Smithsonian: UC researchers uncover ancient Maya water filtration

UC archaeologists discover sophisticated filtration system at Tikal

Smithsonian Magazine highlighted the discovery by University of Cincinnati archaeologists of an advanced filtration system in the ancient Maya city of Tikal.

UC anthropology professor Kenneth Barnett Tankersley led a multidisciplinary archaeology team that included biologists and geographers in what is now northern Guatemala.

Kenneth Tankersley

Kenneth Tankersley. Photo/Provided

They found that the ancient Maya imported natural minerals, including quartz and zeolite, for a water filtration system in the Corriental reservoir, believed to be an important source of drinking water for residents of the prehistoric city.

UC’s discovery was published in the journal Scientific Reports.

“What’s interesting is this system would still be effective today and the Maya discovered it more than 2,000 years ago," Tankersley said.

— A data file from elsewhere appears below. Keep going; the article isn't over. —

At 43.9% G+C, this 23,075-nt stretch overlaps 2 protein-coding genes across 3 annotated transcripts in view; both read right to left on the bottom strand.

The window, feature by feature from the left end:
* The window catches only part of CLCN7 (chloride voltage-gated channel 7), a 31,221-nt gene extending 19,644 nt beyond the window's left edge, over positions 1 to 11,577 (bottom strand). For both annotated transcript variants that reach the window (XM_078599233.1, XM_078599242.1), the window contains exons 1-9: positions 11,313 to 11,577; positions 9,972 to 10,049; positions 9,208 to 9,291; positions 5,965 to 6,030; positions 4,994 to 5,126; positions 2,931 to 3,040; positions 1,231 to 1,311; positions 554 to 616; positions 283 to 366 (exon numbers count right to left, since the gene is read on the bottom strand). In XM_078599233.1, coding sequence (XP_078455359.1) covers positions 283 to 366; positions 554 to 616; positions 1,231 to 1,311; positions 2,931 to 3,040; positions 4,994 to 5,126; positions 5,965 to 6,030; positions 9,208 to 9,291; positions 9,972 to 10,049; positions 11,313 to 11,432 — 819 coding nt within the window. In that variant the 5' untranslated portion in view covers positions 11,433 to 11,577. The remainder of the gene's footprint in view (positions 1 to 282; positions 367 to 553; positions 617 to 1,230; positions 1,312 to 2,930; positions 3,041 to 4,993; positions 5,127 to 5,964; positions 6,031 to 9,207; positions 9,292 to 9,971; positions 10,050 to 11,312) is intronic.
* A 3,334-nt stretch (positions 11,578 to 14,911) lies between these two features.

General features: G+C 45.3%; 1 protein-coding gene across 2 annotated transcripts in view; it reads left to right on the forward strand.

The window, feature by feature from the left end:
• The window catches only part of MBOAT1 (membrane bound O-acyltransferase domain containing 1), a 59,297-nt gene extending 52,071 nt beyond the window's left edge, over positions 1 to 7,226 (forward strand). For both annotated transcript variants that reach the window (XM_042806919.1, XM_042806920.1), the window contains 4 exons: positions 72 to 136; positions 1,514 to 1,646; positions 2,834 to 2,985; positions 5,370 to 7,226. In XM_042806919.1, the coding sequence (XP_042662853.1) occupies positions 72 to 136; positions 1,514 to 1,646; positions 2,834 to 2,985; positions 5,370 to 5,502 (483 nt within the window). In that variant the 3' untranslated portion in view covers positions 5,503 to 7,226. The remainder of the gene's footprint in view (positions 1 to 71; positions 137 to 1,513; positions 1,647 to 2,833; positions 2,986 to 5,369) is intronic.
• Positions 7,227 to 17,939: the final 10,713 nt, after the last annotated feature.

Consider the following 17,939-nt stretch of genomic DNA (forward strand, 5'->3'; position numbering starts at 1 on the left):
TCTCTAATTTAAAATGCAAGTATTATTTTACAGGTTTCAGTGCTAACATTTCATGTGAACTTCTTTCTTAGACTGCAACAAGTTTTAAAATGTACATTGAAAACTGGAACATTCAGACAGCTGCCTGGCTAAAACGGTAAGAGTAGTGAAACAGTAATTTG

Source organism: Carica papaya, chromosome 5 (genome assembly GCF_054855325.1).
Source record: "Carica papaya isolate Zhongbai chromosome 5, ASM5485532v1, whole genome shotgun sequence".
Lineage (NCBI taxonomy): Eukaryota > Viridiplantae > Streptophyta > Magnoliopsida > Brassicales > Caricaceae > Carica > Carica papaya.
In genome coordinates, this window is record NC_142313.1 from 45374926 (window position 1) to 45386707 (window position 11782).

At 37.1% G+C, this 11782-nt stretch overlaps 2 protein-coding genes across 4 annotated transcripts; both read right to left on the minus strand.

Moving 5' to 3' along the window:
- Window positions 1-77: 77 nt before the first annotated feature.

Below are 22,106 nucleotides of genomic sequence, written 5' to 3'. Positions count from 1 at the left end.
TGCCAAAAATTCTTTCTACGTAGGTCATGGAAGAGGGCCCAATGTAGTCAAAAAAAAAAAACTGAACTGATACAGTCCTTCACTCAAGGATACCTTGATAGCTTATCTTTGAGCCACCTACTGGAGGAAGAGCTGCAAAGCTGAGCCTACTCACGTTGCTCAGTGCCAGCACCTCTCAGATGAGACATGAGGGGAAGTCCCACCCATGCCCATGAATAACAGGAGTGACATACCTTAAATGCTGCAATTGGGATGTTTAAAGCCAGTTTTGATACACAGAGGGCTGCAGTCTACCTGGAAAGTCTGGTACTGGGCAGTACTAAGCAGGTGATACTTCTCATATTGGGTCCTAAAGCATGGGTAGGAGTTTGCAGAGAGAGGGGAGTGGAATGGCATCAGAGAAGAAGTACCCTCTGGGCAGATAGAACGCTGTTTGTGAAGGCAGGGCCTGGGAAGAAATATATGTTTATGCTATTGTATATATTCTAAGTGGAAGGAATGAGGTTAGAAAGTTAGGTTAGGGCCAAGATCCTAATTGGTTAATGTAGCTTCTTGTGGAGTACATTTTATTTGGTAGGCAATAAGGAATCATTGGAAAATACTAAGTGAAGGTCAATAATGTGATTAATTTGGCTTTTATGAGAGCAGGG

Science Magazine also joined the international media that took interest in UC's findings.

Tikal was a bustling city for about 1,000 years, reaching its peak of population density around the seventh century, according to Science.

“It was one of the preeminent Maya cities,” UC geography professor Nicholas Dunning told Science.

Featured image at top: The ancient Maya city of Tikal in Guatemala. Photo/Jimmy Baum/Wikimedia Commons

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